Medical Terms Other Names
Learn More:
5%-29% of people have these symptoms
Retinal detachment
Detached retina
1%-4% of people have these symptoms
Corneal arcus
Iris transillumination defect
Enlarged cornea
Reduced visual acuity
Decreased clarity of vision
Percent of people who have these symptoms is not available through HPO
Abnormal curving of the cornea or lens of the eye
Clouding of the lens of the eye
Cloudy lens

[ more ]

Decreased corneal thickness
Thin cornea
Deep anterior chamber
Lens subluxation
Partially dislocated lens
Constricted pupils
Pupillary constriction

[ more ]

Mosaic corneal dystrophy
X-linked recessive inheritance


Isolated congenital megalocornea occurs when the CHRDL1 gene is not working correctly. DNA changes known as pathogenic variants are responsible for making genes work incorrectly or sometimes, not at all.[1]


Isolated congenital megalocornea is diagnosed based on a clinical examination looking for the presence of characteristic symptoms. Ultrasound can sometimes be used to help tell the difference between isolated congenital megalocornea and other conditions. Genetic testing may be used to confirm the diagnosis.[1][4]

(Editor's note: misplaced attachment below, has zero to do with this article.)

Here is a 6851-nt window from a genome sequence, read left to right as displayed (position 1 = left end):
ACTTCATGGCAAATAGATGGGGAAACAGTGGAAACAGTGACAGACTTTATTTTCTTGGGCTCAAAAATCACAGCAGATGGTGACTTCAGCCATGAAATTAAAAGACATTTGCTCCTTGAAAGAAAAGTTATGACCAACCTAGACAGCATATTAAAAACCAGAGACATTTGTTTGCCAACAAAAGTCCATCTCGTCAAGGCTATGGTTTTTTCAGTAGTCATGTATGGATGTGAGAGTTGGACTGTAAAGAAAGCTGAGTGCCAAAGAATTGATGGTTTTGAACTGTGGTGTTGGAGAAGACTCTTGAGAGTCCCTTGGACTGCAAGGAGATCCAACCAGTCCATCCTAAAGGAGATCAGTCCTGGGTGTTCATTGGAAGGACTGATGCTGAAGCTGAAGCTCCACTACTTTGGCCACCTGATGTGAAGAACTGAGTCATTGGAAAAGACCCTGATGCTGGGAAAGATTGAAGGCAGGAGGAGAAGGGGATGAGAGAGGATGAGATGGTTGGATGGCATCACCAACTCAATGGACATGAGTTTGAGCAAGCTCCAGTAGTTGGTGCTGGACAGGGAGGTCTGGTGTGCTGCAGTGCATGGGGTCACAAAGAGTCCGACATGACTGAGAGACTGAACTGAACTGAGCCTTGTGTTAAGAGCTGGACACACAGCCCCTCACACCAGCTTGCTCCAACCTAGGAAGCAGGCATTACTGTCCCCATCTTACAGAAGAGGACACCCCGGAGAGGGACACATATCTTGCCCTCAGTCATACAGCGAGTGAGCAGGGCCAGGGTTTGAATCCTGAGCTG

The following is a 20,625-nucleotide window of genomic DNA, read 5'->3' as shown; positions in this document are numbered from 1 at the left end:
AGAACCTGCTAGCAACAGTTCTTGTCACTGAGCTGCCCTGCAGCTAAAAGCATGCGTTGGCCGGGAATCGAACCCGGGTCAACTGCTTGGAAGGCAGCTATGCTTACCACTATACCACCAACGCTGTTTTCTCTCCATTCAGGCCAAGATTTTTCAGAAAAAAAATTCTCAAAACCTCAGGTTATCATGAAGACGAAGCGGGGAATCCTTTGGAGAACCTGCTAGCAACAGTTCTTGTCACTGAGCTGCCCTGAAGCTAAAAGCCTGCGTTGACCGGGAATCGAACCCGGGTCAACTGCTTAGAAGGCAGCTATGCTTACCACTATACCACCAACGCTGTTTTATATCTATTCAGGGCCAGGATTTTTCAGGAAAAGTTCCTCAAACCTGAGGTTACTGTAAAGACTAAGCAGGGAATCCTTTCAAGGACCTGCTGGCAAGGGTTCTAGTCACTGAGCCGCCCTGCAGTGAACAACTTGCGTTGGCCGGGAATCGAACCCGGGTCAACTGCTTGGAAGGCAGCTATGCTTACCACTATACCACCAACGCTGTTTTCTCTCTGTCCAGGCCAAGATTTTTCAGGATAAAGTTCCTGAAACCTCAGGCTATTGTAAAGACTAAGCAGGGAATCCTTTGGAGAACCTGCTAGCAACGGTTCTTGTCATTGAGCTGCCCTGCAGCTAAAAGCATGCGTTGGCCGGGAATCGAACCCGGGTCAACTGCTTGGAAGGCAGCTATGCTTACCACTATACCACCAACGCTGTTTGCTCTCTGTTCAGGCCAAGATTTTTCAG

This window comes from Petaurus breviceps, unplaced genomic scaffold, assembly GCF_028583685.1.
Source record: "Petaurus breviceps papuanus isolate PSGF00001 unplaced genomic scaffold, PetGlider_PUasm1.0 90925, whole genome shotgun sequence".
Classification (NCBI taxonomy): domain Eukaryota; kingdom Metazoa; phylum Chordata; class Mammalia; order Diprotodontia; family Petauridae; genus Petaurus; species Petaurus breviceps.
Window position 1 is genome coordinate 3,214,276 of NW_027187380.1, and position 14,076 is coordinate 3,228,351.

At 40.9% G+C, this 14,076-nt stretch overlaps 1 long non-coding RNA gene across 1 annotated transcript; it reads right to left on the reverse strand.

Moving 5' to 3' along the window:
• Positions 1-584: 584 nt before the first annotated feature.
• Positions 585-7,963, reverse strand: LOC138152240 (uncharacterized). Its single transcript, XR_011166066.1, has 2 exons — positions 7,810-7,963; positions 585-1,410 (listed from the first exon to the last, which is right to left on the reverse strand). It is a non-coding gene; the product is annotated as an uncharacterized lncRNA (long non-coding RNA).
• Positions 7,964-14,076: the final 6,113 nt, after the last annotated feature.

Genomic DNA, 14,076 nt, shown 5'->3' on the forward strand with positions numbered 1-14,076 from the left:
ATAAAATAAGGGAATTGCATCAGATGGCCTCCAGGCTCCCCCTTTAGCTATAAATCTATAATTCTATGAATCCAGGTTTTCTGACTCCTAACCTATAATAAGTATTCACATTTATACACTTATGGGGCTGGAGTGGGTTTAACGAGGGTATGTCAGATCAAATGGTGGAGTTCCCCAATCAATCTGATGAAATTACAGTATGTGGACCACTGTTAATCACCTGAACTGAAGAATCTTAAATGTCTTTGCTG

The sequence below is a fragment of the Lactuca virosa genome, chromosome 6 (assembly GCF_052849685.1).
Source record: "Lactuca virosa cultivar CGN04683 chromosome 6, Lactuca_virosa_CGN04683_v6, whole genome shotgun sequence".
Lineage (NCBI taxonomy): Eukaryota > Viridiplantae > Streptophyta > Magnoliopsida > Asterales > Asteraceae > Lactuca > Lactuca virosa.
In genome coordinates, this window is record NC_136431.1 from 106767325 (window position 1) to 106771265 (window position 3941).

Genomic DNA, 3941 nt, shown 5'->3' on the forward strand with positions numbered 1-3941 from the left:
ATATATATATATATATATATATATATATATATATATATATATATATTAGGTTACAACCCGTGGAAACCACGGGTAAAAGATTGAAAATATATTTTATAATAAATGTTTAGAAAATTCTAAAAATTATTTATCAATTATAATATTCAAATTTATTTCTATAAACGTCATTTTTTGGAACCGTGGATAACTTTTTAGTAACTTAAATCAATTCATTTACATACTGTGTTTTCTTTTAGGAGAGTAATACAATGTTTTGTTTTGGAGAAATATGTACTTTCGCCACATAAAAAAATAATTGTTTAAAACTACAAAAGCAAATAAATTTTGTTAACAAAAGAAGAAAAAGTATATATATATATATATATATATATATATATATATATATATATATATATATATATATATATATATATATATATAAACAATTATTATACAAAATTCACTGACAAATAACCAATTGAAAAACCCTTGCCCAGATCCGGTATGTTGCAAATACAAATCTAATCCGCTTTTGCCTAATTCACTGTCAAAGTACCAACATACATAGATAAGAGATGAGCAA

Treatment is aimed at managing the symptoms that are present. Glasses and contact lens may be used to correct vision impairment. Regular follow-up is needed to monitor for long-term complications like lens dislocation, cataracts, and glaucoma.[3]

Some of the specialists that might be involved in the care of someone with isolated congenital megalocornea include:

  • Ophthalmologist
  • Medical geneticist

Learn more

These resources provide more information about this condition or associated symptoms. The in-depth resources contain medical and scientific language that may be hard to understand. You may want to review these resources with a medical professional.

In-Depth Information